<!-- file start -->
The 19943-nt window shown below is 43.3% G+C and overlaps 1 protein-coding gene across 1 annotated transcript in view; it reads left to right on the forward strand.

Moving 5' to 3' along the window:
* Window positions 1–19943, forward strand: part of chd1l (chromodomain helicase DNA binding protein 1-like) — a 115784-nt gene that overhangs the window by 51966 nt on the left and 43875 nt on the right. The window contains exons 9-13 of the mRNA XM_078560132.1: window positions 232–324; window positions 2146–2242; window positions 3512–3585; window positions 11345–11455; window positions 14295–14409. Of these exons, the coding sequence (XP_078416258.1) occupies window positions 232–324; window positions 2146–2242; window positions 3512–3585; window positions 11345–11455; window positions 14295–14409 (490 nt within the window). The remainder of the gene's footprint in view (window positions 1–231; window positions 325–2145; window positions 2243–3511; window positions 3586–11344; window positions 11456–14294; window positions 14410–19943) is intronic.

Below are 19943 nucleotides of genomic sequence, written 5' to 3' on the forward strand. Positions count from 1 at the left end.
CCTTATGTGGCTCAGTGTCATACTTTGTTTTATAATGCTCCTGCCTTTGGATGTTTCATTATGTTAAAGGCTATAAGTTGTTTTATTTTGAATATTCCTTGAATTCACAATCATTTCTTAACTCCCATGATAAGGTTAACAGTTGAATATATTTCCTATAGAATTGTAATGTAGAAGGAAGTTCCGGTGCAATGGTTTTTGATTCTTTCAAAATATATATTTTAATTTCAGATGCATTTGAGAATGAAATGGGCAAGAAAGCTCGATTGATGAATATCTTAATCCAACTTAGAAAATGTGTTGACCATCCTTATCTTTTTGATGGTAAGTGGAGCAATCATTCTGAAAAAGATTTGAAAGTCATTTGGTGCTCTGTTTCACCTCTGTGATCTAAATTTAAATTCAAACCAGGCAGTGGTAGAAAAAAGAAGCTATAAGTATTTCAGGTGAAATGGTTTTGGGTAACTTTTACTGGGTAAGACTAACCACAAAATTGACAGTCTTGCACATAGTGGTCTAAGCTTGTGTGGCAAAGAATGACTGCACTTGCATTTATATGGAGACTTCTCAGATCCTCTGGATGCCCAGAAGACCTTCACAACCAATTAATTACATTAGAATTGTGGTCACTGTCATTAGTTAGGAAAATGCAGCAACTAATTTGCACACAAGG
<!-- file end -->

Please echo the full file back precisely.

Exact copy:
The 19943-nt window shown below is 43.3% G+C and overlaps 1 protein-coding gene across 1 annotated transcript in view; it reads left to right on the forward strand.

Moving 5' to 3' along the window:
* Window positions 1–19943, forward strand: part of chd1l (chromodomain helicase DNA binding protein 1-like) — a 115784-nt gene that overhangs the window by 51966 nt on the left and 43875 nt on the right. The window contains exons 9-13 of the mRNA XM_078560132.1: window positions 232–324; window positions 2146–2242; window positions 3512–3585; window positions 11345–11455; window positions 14295–14409. Of these exons, the coding sequence (XP_078416258.1) occupies window positions 232–324; window positions 2146–2242; window positions 3512–3585; window positions 11345–11455; window positions 14295–14409 (490 nt within the window). The remainder of the gene's footprint in view (window positions 1–231; window positions 325–2145; window positions 2243–3511; window positions 3586–11344; window positions 11456–14294; window positions 14410–19943) is intronic.

Below are 19943 nucleotides of genomic sequence, written 5' to 3' on the forward strand. Positions count from 1 at the left end.
CCTTATGTGGCTCAGTGTCATACTTTGTTTTATAATGCTCCTGCCTTTGGATGTTTCATTATGTTAAAGGCTATAAGTTGTTTTATTTTGAATATTCCTTGAATTCACAATCATTTCTTAACTCCCATGATAAGGTTAACAGTTGAATATATTTCCTATAGAATTGTAATGTAGAAGGAAGTTCCGGTGCAATGGTTTTTGATTCTTTCAAAATATATATTTTAATTTCAGATGCATTTGAGAATGAAATGGGCAAGAAAGCTCGATTGATGAATATCTTAATCCAACTTAGAAAATGTGTTGACCATCCTTATCTTTTTGATGGTAAGTGGAGCAATCATTCTGAAAAAGATTTGAAAGTCATTTGGTGCTCTGTTTCACCTCTGTGATCTAAATTTAAATTCAAACCAGGCAGTGGTAGAAAAAAGAAGCTATAAGTATTTCAGGTGAAATGGTTTTGGGTAACTTTTACTGGGTAAGACTAACCACAAAATTGACAGTCTTGCACATAGTGGTCTAAGCTTGTGTGGCAAAGAATGACTGCACTTGCATTTATATGGAGACTTCTCAGATCCTCTGGATGCCCAGAAGACCTTCACAACCAATTAATTACATTAGAATTGTGGTCACTGTCATTAGTTAGGAAAATGCAGCAACTAATTTGCACACAAGG